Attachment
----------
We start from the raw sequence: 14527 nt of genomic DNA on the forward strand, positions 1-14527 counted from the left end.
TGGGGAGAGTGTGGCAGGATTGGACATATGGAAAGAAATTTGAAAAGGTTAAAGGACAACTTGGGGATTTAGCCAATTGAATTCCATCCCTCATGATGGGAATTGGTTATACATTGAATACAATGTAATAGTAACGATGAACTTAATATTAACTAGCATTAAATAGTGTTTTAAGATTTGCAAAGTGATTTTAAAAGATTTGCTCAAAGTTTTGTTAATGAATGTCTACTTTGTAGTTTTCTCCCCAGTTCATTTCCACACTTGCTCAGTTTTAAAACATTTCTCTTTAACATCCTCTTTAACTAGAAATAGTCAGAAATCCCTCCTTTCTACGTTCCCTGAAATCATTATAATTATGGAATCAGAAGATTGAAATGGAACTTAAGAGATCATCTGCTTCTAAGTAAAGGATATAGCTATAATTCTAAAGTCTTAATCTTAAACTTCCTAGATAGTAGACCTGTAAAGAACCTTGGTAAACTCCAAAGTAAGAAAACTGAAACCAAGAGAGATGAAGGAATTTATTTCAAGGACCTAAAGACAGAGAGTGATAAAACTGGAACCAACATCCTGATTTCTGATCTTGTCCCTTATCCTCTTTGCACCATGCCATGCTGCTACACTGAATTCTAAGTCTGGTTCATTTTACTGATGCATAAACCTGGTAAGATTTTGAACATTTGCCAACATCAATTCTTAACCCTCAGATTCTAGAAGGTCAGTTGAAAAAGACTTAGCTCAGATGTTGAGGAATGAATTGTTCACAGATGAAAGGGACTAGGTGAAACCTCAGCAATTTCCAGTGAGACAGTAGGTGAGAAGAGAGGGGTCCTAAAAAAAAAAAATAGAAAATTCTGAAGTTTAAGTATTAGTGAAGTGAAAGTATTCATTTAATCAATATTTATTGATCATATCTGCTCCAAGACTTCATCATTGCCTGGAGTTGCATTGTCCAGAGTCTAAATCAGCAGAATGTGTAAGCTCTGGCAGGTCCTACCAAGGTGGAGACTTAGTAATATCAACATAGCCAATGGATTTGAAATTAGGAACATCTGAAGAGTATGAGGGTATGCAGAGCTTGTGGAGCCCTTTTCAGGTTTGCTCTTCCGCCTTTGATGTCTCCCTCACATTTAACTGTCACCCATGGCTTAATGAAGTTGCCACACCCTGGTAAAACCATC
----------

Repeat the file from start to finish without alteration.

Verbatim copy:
We start from the raw sequence: 14527 nt of genomic DNA on the forward strand, positions 1-14527 counted from the left end.
TGGGGAGAGTGTGGCAGGATTGGACATATGGAAAGAAATTTGAAAAGGTTAAAGGACAACTTGGGGATTTAGCCAATTGAATTCCATCCCTCATGATGGGAATTGGTTATACATTGAATACAATGTAATAGTAACGATGAACTTAATATTAACTAGCATTAAATAGTGTTTTAAGATTTGCAAAGTGATTTTAAAAGATTTGCTCAAAGTTTTGTTAATGAATGTCTACTTTGTAGTTTTCTCCCCAGTTCATTTCCACACTTGCTCAGTTTTAAAACATTTCTCTTTAACATCCTCTTTAACTAGAAATAGTCAGAAATCCCTCCTTTCTACGTTCCCTGAAATCATTATAATTATGGAATCAGAAGATTGAAATGGAACTTAAGAGATCATCTGCTTCTAAGTAAAGGATATAGCTATAATTCTAAAGTCTTAATCTTAAACTTCCTAGATAGTAGACCTGTAAAGAACCTTGGTAAACTCCAAAGTAAGAAAACTGAAACCAAGAGAGATGAAGGAATTTATTTCAAGGACCTAAAGACAGAGAGTGATAAAACTGGAACCAACATCCTGATTTCTGATCTTGTCCCTTATCCTCTTTGCACCATGCCATGCTGCTACACTGAATTCTAAGTCTGGTTCATTTTACTGATGCATAAACCTGGTAAGATTTTGAACATTTGCCAACATCAATTCTTAACCCTCAGATTCTAGAAGGTCAGTTGAAAAAGACTTAGCTCAGATGTTGAGGAATGAATTGTTCACAGATGAAAGGGACTAGGTGAAACCTCAGCAATTTCCAGTGAGACAGTAGGTGAGAAGAGAGGGGTCCTAAAAAAAAAAAATAGAAAATTCTGAAGTTTAAGTATTAGTGAAGTGAAAGTATTCATTTAATCAATATTTATTGATCATATCTGCTCCAAGACTTCATCATTGCCTGGAGTTGCATTGTCCAGAGTCTAAATCAGCAGAATGTGTAAGCTCTGGCAGGTCCTACCAAGGTGGAGACTTAGTAATATCAACATAGCCAATGGATTTGAAATTAGGAACATCTGAAGAGTATGAGGGTATGCAGAGCTTGTGGAGCCCTTTTCAGGTTTGCTCTTCCGCCTTTGATGTCTCCCTCACATTTAACTGTCACCCATGGCTTAATGAAGTTGCCACACCCTGGTAAAACCATC